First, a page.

Media tycoon Byron Allen has made yet another multi-billion dollar takeover offer, this time bidding $14.3 billion to purchase all outstanding shares of mass media giant Paramount Global. Allen proposed $28.58 per voting share of Paramount, representing a substantial 50% premium on recent trading prices, and $21.53 per non-voting share. With existing debt included, the total value rises to approximately $30 billion.
It remains unclear how exactly Allen plans to finance this ambitious acquisition attempt. In recent months he has also sought funding to place bids for several TV stations from E.W. Scripps Co. and last year floated a $10 billion offer to Walt Disney Co. for its ABC network along with FX and National Geographic channels.
The market reacted with some skepticism, as Paramount’s non-voting shares spiked 22% in pre-market trading on Wednesday to $16.70, still notably below Allen’s proposed price.
Allen Media Group confirmed the veracity of the offer in a statement, saying: “This $30 billion offer, which includes debt and equity, is the best solution for all of the Paramount Global shareholders, and the bid should be taken seriously and pursued.”
Paramount, owner of major brands like CBS, Nickelodeon and Paramount Pictures, would likely prove an extremely ambitious acquisition target. The media titan generated operating income before depreciation and amortization of $1.87 billion in the first three quarters of 2022, a concerning 30% year-over-year decline. Revenues were flat at $22 billion. Taking on significant debt to purchase Paramount amid rising interest rates could carry substantial risk.
According to reports, Allen’s proposal involves selling Paramount’s film studio, real estate and some intellectual property to finance keeping the TV channels and streaming service Paramount+ and running them more efficiently. Allen supposedly has both financing partners and interested investors on board as well.
The offer was directly communicated to Paramount’s senior management and board members via email and text message.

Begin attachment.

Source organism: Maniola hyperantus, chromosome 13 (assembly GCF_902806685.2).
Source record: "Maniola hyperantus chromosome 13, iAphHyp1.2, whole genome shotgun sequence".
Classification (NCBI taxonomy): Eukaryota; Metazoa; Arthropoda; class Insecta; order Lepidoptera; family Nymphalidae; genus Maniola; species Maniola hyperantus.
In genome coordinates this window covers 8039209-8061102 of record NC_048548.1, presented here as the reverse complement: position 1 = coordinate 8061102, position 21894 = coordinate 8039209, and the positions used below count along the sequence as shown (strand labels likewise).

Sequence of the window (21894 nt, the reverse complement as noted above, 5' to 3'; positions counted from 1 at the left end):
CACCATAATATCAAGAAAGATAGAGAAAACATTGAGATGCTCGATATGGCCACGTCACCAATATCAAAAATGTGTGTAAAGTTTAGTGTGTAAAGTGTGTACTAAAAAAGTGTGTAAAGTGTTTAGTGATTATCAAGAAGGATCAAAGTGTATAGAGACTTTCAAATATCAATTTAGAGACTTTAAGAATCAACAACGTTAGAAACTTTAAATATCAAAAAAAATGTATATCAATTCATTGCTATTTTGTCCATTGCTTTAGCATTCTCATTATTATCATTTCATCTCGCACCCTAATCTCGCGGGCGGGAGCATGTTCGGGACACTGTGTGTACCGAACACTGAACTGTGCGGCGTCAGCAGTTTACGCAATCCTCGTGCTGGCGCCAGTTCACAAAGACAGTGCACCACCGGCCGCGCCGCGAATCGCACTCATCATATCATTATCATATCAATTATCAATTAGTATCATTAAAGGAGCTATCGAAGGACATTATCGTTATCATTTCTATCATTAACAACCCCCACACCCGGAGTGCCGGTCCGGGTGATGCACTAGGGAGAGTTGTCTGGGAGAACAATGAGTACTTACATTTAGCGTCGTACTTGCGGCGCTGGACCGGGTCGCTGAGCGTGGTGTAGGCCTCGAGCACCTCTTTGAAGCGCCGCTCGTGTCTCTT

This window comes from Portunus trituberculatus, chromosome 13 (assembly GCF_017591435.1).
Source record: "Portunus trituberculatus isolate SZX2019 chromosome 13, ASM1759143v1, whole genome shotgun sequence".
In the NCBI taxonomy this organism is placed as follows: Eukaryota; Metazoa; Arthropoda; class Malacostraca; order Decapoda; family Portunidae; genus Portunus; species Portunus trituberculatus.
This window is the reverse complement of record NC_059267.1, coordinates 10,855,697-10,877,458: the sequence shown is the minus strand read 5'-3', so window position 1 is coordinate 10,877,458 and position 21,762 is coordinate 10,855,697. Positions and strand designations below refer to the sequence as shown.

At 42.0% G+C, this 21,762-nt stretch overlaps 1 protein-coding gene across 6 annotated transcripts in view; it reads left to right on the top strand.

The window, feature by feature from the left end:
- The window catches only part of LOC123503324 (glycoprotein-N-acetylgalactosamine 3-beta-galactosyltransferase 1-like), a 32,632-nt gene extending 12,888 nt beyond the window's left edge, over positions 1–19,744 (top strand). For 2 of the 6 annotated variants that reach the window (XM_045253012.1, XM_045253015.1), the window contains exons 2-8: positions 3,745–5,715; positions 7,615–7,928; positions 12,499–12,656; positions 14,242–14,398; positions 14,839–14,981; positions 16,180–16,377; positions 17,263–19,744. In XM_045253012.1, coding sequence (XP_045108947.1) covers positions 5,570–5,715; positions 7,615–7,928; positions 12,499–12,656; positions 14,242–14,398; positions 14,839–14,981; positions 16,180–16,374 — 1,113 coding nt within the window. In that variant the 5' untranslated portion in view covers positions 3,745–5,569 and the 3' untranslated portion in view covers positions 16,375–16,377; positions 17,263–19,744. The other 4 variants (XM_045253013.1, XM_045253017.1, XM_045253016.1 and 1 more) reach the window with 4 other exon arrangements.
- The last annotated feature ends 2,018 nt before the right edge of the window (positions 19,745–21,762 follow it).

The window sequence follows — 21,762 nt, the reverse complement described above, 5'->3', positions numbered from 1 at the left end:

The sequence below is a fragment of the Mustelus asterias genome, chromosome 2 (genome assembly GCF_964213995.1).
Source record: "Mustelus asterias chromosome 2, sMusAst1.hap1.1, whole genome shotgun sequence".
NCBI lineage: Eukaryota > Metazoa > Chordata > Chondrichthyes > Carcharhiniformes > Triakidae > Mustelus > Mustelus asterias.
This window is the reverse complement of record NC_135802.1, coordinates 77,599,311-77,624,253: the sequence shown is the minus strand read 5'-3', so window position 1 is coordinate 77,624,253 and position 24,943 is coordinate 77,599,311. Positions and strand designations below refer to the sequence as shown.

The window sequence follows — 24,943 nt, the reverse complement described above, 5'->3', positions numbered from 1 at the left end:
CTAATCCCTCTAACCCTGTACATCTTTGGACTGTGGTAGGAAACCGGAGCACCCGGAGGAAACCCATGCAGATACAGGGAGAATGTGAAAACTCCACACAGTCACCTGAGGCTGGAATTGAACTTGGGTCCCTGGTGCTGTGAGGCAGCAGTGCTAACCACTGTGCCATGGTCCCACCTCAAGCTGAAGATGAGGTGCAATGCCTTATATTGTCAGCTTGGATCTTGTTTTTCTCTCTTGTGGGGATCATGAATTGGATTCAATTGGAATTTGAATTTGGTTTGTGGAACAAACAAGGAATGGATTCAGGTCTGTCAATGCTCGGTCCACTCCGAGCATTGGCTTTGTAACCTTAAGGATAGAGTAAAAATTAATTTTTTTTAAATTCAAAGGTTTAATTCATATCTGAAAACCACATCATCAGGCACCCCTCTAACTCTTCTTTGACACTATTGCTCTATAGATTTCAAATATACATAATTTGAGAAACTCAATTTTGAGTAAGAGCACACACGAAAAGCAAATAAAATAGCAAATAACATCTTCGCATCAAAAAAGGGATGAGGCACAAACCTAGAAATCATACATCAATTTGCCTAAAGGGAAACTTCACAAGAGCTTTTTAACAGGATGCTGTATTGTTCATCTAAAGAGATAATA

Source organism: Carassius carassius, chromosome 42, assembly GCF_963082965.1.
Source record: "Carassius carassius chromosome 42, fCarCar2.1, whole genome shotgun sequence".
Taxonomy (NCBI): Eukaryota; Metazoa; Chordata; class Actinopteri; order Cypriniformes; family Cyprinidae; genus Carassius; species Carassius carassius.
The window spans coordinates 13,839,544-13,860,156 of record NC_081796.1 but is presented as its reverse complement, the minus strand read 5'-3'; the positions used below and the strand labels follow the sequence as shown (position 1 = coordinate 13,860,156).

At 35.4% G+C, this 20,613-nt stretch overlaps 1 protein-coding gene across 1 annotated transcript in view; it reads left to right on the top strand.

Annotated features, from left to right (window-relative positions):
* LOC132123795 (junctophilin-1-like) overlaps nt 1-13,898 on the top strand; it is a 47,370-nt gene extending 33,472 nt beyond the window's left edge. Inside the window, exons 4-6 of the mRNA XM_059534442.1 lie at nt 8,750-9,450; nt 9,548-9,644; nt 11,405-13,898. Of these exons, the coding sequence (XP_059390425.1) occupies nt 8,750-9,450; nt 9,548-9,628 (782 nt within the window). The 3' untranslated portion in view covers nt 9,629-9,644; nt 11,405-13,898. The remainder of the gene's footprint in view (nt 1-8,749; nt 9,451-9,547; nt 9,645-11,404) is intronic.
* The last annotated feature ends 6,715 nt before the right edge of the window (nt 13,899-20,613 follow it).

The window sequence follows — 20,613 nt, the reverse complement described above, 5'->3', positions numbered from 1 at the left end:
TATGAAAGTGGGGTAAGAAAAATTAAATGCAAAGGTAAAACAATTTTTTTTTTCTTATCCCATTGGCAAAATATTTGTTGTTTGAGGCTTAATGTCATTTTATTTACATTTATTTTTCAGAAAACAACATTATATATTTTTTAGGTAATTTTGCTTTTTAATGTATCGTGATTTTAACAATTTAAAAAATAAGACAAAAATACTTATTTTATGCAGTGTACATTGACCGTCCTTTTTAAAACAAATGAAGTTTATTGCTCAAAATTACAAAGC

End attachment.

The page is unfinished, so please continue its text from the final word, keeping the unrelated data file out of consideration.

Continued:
Allen has spent over $1 billion in recent years snapping up media assets like The Weather Channel and an array of local TV stations, with the intent of folding them into a combined entity with Paramount if successful. His current station portfolio falls below Federal ownership limits, potentially easing regulatory approvals.
This is not Allen’s first pass at Paramount, having bid $3.5 billion last year for channels like BET and VH1. He also famously texted Disney CEO Bob Iger a $10 billion offer for ABC and other Disney owned networks back in September, though Iger has since affirmed he does not wish to sell.
Paramount has been the subject of intensifying acquisition speculation for many months since producer David Ellison began circling with an initial buyout proposal for the controlling Redstone family’s shares in 2022. Several high profile suitors beyond Allen have been linked to potential deals.
With his broadcasting experience and track record for aggressively pursuing media deals, Allen clearly sees an opportunity to consolidate assets and optimize operations at Paramount Global. But pulling off such an astronomically valued purchase while the market remains wary could still prove an immense challenge. One thing is for certain – Allen’s epic $14.3 billion ambition has jolted Paramount into the media spotlight yet again.